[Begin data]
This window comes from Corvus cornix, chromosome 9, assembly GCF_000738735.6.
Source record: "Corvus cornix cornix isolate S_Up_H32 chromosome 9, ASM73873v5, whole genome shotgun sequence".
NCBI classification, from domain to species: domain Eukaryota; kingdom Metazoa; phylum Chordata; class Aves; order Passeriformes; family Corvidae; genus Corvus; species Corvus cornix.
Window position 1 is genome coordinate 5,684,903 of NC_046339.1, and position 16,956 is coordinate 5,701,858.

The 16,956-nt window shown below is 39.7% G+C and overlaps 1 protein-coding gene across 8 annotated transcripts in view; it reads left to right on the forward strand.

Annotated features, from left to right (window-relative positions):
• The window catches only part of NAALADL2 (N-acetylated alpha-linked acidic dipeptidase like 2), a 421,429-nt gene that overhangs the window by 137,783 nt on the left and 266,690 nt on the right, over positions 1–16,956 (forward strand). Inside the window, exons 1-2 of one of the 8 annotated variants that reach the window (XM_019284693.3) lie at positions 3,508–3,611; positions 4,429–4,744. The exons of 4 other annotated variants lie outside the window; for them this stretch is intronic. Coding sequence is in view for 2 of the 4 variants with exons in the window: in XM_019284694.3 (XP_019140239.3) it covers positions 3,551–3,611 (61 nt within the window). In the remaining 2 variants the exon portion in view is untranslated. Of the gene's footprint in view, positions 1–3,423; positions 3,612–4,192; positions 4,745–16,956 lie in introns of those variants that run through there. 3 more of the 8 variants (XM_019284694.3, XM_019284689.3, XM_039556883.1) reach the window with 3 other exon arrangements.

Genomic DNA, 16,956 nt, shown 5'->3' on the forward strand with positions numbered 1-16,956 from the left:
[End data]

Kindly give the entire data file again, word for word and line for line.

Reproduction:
This window comes from Corvus cornix, chromosome 9, assembly GCF_000738735.6.
Source record: "Corvus cornix cornix isolate S_Up_H32 chromosome 9, ASM73873v5, whole genome shotgun sequence".
NCBI classification, from domain to species: domain Eukaryota; kingdom Metazoa; phylum Chordata; class Aves; order Passeriformes; family Corvidae; genus Corvus; species Corvus cornix.
Window position 1 is genome coordinate 5,684,903 of NC_046339.1, and position 16,956 is coordinate 5,701,858.

The 16,956-nt window shown below is 39.7% G+C and overlaps 1 protein-coding gene across 8 annotated transcripts in view; it reads left to right on the forward strand.

Annotated features, from left to right (window-relative positions):
• The window catches only part of NAALADL2 (N-acetylated alpha-linked acidic dipeptidase like 2), a 421,429-nt gene that overhangs the window by 137,783 nt on the left and 266,690 nt on the right, over positions 1–16,956 (forward strand). Inside the window, exons 1-2 of one of the 8 annotated variants that reach the window (XM_019284693.3) lie at positions 3,508–3,611; positions 4,429–4,744. The exons of 4 other annotated variants lie outside the window; for them this stretch is intronic. Coding sequence is in view for 2 of the 4 variants with exons in the window: in XM_019284694.3 (XP_019140239.3) it covers positions 3,551–3,611 (61 nt within the window). In the remaining 2 variants the exon portion in view is untranslated. Of the gene's footprint in view, positions 1–3,423; positions 3,612–4,192; positions 4,745–16,956 lie in introns of those variants that run through there. 3 more of the 8 variants (XM_019284694.3, XM_019284689.3, XM_039556883.1) reach the window with 3 other exon arrangements.

Genomic DNA, 16,956 nt, shown 5'->3' on the forward strand with positions numbered 1-16,956 from the left: